READ: Psalm 42, Jeremiah 19-21, Matthew 14, Acts 21 


Even prophets long to be liked. We interpret the “word in my heart like a burning fire…shut up in my bones” of Jeremiah 20 in a positive light as if the prophet was bubbling with all the precious promises of God and could not wait to encourage the faithful. The reality was that Jeremiah could not stop pronouncing doom and gloom on his own countrymen–and it became problematic for him. If we strip the polite veneer of the text away, Jeremiah is telling us: “It stinks to be a prophet!”

There’s a reason the prophets called their message “a burden.” There’s a reason John the Baptist lost his physical head (Matt. 14:1-12). There’s a reason those who declare the whole counsel of God (Acts 20:27) are few and far between. It is a difficult thing to be the mouth of an angry God. Jeremiah feels this tension. He feels that God has coerced him (Jer. 20:7), that the cost of God’s Word was reproach and daily derision (v. 8), mocking and his friends waiting for him to stumble (v. 10). Jeremiah felt his role was only labor, sorrow, and shame. He longed to be able to speak something light and fluffy. “Just once Lord,” was the cry of his heart. “Just once, can I be the good guy?”

And one fortunate day Jeremiah has his chance. King Zedekiah sends messengers asking for a word from the Lord, hoping “perhaps the Lord will deal with us according to His wonderful works” (21:2). And the fire again leaps up within Jeremiah’s heart, and despite his own wishes this is what comes out of his mouth: “God will turn back our weapons of war and fight against us with anger, fury, and wrath. Man and beast will die. God will not spare or have mercy or pity. He who fights for freedom will die. God has given the city to Babylon. And the only one who will survive is the one who defects to the enemy. Have a nice day and thanks for dropping by (21:4-11)!”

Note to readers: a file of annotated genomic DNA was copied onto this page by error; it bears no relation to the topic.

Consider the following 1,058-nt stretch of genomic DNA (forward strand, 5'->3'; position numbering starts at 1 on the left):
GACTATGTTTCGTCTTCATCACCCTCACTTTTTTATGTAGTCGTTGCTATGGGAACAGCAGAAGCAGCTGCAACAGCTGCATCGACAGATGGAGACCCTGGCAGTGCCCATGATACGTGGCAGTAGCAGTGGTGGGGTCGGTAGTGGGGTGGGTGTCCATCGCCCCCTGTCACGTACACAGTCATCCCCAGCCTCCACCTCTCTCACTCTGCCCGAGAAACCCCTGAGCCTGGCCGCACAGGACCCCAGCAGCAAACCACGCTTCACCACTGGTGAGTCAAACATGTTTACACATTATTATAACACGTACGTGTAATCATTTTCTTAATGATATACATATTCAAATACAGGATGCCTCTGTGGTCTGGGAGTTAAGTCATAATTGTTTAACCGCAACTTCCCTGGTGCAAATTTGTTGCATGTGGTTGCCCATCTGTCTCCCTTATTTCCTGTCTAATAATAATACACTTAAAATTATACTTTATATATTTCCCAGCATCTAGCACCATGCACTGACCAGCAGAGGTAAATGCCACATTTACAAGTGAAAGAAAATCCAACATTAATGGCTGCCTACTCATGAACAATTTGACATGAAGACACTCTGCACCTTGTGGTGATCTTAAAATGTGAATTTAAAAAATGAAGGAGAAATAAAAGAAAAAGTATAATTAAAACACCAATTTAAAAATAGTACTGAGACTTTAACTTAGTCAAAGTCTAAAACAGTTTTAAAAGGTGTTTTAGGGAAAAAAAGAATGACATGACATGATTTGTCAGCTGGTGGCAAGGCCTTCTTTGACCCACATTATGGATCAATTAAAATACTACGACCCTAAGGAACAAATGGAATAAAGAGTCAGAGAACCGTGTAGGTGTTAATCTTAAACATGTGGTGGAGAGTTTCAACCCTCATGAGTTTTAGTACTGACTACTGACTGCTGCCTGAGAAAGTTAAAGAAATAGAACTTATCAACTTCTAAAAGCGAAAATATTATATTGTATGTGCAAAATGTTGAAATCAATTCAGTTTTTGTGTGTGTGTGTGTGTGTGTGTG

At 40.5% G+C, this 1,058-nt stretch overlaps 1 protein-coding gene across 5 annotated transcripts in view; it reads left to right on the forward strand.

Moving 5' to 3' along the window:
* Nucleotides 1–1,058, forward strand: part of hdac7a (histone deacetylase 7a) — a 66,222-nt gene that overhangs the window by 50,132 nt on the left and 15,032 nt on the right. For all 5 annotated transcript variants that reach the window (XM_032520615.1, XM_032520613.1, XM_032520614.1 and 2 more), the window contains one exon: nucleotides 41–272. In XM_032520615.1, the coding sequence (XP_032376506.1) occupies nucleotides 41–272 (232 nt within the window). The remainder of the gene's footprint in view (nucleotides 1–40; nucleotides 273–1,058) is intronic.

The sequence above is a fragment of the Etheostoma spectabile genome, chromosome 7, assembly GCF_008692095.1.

Nobody likes to be the bad guy all the time, and if someone enjoys the prophetic role, they probably are masquerading–a self-appointed prophet in the flesh. Jeremiah is known to us as a weeper; his prophecies cost him something. If God’s word is not costing us something, if we never have emotional reluctance to be His spokesperson, we probably are not hearing Him clearly or obeying Him fully. We are probably not dispensing the whole counsel of God, and man cannot live on just sugar and medicine–he needs living bread.

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